We can thank the Italians for tagliatelle, prosciutto, and more recently, Eataly. But fermented fish sauce? Really?
As it turns out, the ancient Romans used garum much like we use ketchup on a burger today, to top products from open-air trattorias called thermopolia. Thought it’s not exactly certain when this practice started, Italian archaeologist Claudio Giardino has found fish bones from a garum factory in Pompeii dating back to the days immediately preceding the explosion of Mount Vesuvius in 79 AD. The process of preparing this ancient fish sauce is quite straightforward: place some fish guts under a thick layer of salt and herbs like coriander and leave it alone for 20 days. In that time, a delightfully smelly, fermented solid/liquid mixture is formed that will bring out that special something in everything from meat to pasta dishes. To answer how and why, however, we have to take a brief detour into the land of chemistry.
Back in 1908, Japanese scientist Kikunae Ikeda wondered what gave dashi, the stock made from fish and kelp that commonly acts as a base in Japanese cuisine, its “meaty” flavor. After isolating a certain compound that kept reappearing in a crystalline formation, he identified the chemical formula as C5H9NO4, or glutamic acid. He also created a name for a fifth sense, umami, based on the Japanese word for “delicious.” In the human body, glutamic acid is often found as glutamate, and Ikeda soon began to mass-produce an additive made by fermenting vegetable proteins. Thanks to him, we have monosodium glutamate, or MSG.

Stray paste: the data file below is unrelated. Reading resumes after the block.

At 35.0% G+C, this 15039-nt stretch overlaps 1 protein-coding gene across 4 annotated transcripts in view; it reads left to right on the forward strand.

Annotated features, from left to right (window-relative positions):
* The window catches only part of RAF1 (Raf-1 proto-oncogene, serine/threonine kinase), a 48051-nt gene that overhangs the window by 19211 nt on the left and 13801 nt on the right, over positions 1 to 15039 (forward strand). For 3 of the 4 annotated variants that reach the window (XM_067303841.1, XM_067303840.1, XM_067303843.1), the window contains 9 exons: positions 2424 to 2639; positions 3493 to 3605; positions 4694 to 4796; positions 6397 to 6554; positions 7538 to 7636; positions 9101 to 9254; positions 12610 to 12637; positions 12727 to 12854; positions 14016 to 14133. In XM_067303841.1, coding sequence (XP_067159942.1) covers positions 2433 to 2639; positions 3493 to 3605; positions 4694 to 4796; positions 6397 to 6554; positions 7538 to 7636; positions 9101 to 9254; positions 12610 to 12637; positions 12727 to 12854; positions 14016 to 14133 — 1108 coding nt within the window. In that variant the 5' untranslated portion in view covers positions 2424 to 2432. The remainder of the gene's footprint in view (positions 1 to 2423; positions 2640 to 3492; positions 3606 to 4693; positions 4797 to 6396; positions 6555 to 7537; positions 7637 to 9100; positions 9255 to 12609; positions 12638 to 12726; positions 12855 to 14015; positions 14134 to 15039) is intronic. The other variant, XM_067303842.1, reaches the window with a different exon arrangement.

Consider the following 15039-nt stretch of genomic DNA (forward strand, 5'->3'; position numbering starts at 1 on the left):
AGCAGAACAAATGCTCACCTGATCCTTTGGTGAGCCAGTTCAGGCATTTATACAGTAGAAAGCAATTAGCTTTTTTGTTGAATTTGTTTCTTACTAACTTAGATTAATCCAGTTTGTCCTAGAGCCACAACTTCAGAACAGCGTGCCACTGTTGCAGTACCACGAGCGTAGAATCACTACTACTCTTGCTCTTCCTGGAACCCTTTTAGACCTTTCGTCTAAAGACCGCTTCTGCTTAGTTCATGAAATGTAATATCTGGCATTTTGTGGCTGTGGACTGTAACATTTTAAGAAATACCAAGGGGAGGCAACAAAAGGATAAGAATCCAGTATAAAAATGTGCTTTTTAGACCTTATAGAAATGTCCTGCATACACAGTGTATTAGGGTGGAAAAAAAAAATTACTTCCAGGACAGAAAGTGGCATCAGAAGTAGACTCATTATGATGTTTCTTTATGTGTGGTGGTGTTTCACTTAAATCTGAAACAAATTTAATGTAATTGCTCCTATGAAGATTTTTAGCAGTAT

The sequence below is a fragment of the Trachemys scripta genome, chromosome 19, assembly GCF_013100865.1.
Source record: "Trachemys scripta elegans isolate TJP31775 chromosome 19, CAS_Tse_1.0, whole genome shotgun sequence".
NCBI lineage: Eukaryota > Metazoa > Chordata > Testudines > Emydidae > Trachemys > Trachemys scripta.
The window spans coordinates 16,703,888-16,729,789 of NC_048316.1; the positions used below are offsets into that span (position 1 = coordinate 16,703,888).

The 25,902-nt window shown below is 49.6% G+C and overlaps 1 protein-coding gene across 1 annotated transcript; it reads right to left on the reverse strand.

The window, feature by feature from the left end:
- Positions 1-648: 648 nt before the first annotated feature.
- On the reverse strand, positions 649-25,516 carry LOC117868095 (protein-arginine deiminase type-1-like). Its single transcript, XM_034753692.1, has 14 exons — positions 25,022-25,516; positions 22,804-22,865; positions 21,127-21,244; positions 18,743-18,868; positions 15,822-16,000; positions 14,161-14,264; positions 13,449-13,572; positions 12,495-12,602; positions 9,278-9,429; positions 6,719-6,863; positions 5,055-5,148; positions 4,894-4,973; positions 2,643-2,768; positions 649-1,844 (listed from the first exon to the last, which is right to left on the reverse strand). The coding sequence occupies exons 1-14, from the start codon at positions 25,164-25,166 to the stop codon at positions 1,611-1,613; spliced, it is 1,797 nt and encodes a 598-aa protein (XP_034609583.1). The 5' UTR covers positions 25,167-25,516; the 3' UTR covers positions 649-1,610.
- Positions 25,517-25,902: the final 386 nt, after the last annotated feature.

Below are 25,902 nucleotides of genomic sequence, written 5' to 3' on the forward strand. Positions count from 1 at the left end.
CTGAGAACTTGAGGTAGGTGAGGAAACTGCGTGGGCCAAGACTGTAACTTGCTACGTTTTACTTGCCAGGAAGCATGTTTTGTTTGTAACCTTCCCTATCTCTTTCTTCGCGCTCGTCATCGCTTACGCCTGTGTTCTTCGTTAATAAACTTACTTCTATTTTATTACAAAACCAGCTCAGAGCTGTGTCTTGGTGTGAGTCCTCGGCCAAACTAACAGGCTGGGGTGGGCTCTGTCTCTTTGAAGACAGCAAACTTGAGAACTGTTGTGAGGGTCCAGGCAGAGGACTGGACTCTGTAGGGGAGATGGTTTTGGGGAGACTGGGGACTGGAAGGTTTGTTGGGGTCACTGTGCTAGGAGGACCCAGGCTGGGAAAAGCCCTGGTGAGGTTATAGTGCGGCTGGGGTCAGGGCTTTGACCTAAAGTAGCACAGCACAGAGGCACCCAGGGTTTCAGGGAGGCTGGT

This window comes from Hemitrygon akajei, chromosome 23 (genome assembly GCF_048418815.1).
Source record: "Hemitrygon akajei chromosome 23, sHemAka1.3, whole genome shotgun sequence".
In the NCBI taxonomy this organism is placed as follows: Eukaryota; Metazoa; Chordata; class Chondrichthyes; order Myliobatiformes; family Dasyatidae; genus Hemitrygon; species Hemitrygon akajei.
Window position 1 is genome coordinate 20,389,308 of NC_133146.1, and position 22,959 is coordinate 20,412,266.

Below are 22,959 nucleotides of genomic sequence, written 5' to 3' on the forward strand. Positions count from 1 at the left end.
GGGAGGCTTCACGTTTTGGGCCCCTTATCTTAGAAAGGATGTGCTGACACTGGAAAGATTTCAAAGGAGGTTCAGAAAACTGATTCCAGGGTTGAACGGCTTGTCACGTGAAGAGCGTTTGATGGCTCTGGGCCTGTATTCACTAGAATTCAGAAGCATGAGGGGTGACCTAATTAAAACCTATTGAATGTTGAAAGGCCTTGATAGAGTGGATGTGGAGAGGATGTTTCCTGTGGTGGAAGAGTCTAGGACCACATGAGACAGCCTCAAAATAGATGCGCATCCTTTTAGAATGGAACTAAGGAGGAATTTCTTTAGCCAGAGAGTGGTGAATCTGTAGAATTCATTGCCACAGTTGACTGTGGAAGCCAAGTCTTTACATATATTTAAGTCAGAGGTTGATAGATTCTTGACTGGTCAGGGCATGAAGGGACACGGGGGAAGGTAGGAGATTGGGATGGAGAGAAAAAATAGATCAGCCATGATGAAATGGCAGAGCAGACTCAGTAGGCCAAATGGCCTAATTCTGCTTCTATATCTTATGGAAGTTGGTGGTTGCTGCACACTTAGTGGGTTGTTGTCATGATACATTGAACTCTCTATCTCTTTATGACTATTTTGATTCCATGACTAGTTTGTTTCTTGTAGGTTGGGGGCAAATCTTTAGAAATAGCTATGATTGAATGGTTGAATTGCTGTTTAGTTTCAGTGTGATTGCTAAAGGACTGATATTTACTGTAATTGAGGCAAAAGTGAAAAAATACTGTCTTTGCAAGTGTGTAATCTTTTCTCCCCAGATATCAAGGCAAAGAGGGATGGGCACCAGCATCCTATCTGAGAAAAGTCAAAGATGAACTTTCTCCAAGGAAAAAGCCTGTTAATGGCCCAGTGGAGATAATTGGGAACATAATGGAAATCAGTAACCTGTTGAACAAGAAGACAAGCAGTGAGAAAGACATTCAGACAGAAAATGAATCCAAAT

Since then, MSG has gotten a bad rap and has been linked to physical ailments such as stomachaches and dizziness. There’s even a paper by food historian Ian Mosby called “That Won-Ton Soup Headache: The Chinese Restaurant Syndrome, MSG and the Making of American Food, 1968-1980.” The story of the rise and fall of MSG in the U.S. goes hand in hand with consumer sentiment about food additives. In World War II, the military-industrial complex added MSG to its rations to make flavorless food taste like something. But in the past few months, fast casual restaurants like Chipotle have responded to consumer demands by promising to eliminate artificial ingredients that your grandmother wouldn’t recognize.
At the same time, it seems like “natural glutamates” are enjoying the spotlight, from Umami Burger’s potent kombu and dried mushroom “umami dust” to a recent article in The Guardian featuring colatura di alici, an even saltier mixture of several fish-based sauces.
So, is MSG safe for you? I’m not a doctor, but it’s probably about as safe as eating fermented fish sauce preserved under a layer of volcanic ash. In any case, it’s one more time-tested ingredient adapted to the modern world, just like gruit and yak butter tea.